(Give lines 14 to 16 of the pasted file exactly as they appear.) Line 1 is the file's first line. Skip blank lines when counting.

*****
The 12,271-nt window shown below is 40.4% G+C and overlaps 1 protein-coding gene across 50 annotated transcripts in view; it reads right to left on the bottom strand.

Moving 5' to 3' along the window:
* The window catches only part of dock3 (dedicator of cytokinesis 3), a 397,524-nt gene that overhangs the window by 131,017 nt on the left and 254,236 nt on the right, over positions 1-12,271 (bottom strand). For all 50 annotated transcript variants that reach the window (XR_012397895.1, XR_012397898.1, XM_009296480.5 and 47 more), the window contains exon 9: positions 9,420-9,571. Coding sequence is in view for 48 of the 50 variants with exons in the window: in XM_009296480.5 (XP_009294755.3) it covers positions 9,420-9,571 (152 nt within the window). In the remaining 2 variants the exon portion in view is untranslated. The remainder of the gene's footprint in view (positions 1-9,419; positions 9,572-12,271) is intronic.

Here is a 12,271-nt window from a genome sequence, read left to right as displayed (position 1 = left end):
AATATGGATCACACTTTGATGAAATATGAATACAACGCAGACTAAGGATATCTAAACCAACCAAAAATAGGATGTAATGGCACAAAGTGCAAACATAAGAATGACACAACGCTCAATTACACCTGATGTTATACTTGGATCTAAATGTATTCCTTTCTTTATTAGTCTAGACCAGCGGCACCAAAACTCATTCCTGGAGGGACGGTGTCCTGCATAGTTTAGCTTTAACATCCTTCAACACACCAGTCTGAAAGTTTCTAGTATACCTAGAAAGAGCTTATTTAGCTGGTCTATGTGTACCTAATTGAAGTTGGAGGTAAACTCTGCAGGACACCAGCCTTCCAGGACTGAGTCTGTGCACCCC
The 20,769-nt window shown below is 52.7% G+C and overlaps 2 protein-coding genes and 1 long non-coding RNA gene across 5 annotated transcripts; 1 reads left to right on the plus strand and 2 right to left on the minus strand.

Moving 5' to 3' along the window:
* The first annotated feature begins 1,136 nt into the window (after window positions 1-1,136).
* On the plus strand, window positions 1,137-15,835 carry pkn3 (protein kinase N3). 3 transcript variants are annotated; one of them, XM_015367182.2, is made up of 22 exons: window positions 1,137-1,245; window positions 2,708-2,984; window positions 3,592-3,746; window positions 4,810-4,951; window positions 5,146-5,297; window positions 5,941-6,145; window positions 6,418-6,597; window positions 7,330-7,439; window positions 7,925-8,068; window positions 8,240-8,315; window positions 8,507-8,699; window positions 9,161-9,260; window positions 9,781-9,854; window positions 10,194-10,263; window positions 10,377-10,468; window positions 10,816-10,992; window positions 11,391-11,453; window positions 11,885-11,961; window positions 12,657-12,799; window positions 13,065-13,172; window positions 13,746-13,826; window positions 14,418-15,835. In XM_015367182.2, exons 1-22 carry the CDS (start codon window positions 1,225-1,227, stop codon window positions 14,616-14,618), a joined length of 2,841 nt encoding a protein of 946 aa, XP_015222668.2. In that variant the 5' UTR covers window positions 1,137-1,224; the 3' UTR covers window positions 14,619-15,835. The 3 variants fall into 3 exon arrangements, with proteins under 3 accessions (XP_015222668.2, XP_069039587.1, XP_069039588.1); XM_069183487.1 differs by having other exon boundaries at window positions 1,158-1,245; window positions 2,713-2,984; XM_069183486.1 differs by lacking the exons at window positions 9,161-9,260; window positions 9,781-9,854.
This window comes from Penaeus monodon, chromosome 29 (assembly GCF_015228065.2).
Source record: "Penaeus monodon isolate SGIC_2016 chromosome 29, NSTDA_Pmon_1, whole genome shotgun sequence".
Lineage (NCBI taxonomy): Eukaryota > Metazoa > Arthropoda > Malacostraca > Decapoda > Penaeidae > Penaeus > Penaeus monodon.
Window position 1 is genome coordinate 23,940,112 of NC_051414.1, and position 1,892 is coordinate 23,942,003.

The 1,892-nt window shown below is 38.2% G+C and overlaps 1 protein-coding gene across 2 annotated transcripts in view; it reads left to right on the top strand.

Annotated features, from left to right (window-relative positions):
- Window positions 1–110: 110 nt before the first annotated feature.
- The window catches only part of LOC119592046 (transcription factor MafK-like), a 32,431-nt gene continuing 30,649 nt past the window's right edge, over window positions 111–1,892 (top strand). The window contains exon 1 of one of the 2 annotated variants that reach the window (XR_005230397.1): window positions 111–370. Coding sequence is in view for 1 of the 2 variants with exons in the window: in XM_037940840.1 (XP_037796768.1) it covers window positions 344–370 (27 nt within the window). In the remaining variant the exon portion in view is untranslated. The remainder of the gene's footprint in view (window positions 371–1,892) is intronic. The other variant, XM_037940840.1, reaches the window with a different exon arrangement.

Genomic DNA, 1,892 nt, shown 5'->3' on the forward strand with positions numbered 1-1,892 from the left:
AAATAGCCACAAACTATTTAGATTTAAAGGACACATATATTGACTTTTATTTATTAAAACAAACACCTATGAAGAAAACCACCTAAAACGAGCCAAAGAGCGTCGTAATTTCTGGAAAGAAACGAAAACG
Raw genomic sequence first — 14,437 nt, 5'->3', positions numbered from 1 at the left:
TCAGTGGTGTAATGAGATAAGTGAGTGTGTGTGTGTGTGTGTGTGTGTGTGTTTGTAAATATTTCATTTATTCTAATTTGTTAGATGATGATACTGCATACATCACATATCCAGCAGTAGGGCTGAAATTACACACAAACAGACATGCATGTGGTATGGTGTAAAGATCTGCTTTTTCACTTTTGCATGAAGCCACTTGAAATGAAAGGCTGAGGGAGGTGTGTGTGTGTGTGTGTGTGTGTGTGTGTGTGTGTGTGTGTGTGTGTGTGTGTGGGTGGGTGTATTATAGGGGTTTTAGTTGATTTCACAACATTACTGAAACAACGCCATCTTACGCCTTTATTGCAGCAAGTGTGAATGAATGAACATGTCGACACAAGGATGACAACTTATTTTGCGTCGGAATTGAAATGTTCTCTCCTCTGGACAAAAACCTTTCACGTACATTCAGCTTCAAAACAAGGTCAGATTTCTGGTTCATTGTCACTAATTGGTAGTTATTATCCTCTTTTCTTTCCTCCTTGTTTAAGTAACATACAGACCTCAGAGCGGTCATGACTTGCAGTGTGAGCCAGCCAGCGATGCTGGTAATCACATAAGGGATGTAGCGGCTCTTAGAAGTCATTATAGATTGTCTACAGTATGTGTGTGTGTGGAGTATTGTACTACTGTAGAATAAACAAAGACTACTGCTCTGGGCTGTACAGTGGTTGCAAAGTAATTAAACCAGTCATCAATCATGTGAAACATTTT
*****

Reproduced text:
The 1,892-nt window shown below is 38.2% G+C and overlaps 1 protein-coding gene across 2 annotated transcripts in view; it reads left to right on the top strand.

Annotated features, from left to right (window-relative positions):
- Window positions 1–110: 110 nt before the first annotated feature.